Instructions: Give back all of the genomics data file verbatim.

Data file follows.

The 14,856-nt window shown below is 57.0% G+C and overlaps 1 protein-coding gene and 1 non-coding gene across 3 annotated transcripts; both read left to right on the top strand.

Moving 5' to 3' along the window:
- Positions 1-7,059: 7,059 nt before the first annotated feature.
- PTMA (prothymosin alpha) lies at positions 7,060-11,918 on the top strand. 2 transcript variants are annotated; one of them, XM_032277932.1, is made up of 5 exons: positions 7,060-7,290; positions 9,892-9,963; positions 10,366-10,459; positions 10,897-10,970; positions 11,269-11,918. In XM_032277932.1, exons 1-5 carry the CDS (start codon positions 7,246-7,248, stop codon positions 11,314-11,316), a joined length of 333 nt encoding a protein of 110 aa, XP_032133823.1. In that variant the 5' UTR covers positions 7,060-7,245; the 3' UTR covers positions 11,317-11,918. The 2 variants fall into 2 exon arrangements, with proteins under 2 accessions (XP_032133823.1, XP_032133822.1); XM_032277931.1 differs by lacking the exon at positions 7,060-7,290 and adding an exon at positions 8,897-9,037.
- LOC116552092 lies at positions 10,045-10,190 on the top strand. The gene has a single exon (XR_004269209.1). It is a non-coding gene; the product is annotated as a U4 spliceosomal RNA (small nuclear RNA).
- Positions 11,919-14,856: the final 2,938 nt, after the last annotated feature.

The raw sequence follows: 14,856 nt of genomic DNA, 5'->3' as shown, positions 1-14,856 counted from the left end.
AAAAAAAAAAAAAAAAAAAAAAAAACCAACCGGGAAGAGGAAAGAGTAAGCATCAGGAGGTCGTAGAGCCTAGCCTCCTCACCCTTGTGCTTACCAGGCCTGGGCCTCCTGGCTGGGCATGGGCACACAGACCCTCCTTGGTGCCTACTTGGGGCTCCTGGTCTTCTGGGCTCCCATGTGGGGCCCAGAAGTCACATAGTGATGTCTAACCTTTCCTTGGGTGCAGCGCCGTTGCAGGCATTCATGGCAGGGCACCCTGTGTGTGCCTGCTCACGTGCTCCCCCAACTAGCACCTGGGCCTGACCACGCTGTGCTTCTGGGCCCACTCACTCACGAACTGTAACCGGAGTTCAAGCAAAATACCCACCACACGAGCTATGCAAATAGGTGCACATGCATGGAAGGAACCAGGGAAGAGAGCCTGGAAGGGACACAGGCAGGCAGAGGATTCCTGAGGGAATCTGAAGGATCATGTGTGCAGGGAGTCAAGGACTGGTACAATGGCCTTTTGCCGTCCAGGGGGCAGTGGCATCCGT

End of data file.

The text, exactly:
The 14,856-nt window shown below is 57.0% G+C and overlaps 1 protein-coding gene and 1 non-coding gene across 3 annotated transcripts; both read left to right on the top strand.

Moving 5' to 3' along the window:
- Positions 1-7,059: 7,059 nt before the first annotated feature.
- PTMA (prothymosin alpha) lies at positions 7,060-11,918 on the top strand. 2 transcript variants are annotated; one of them, XM_032277932.1, is made up of 5 exons: positions 7,060-7,290; positions 9,892-9,963; positions 10,366-10,459; positions 10,897-10,970; positions 11,269-11,918. In XM_032277932.1, exons 1-5 carry the CDS (start codon positions 7,246-7,248, stop codon positions 11,314-11,316), a joined length of 333 nt encoding a protein of 110 aa, XP_032133823.1. In that variant the 5' UTR covers positions 7,060-7,245; the 3' UTR covers positions 11,317-11,918. The 2 variants fall into 2 exon arrangements, with proteins under 2 accessions (XP_032133823.1, XP_032133822.1); XM_032277931.1 differs by lacking the exon at positions 7,060-7,290 and adding an exon at positions 8,897-9,037.
- LOC116552092 lies at positions 10,045-10,190 on the top strand. The gene has a single exon (XR_004269209.1). It is a non-coding gene; the product is annotated as a U4 spliceosomal RNA (small nuclear RNA).
- Positions 11,919-14,856: the final 2,938 nt, after the last annotated feature.

The raw sequence follows: 14,856 nt of genomic DNA, 5'->3' as shown, positions 1-14,856 counted from the left end.
AAAAAAAAAAAAAAAAAAAAAAAAACCAACCGGGAAGAGGAAAGAGTAAGCATCAGGAGGTCGTAGAGCCTAGCCTCCTCACCCTTGTGCTTACCAGGCCTGGGCCTCCTGGCTGGGCATGGGCACACAGACCCTCCTTGGTGCCTACTTGGGGCTCCTGGTCTTCTGGGCTCCCATGTGGGGCCCAGAAGTCACATAGTGATGTCTAACCTTTCCTTGGGTGCAGCGCCGTTGCAGGCATTCATGGCAGGGCACCCTGTGTGTGCCTGCTCACGTGCTCCCCCAACTAGCACCTGGGCCTGACCACGCTGTGCTTCTGGGCCCACTCACTCACGAACTGTAACCGGAGTTCAAGCAAAATACCCACCACACGAGCTATGCAAATAGGTGCACATGCATGGAAGGAACCAGGGAAGAGAGCCTGGAAGGGACACAGGCAGGCAGAGGATTCCTGAGGGAATCTGAAGGATCATGTGTGCAGGGAGTCAAGGACTGGTACAATGGCCTTTTGCCGTCCAGGGGGCAGTGGCATCCGT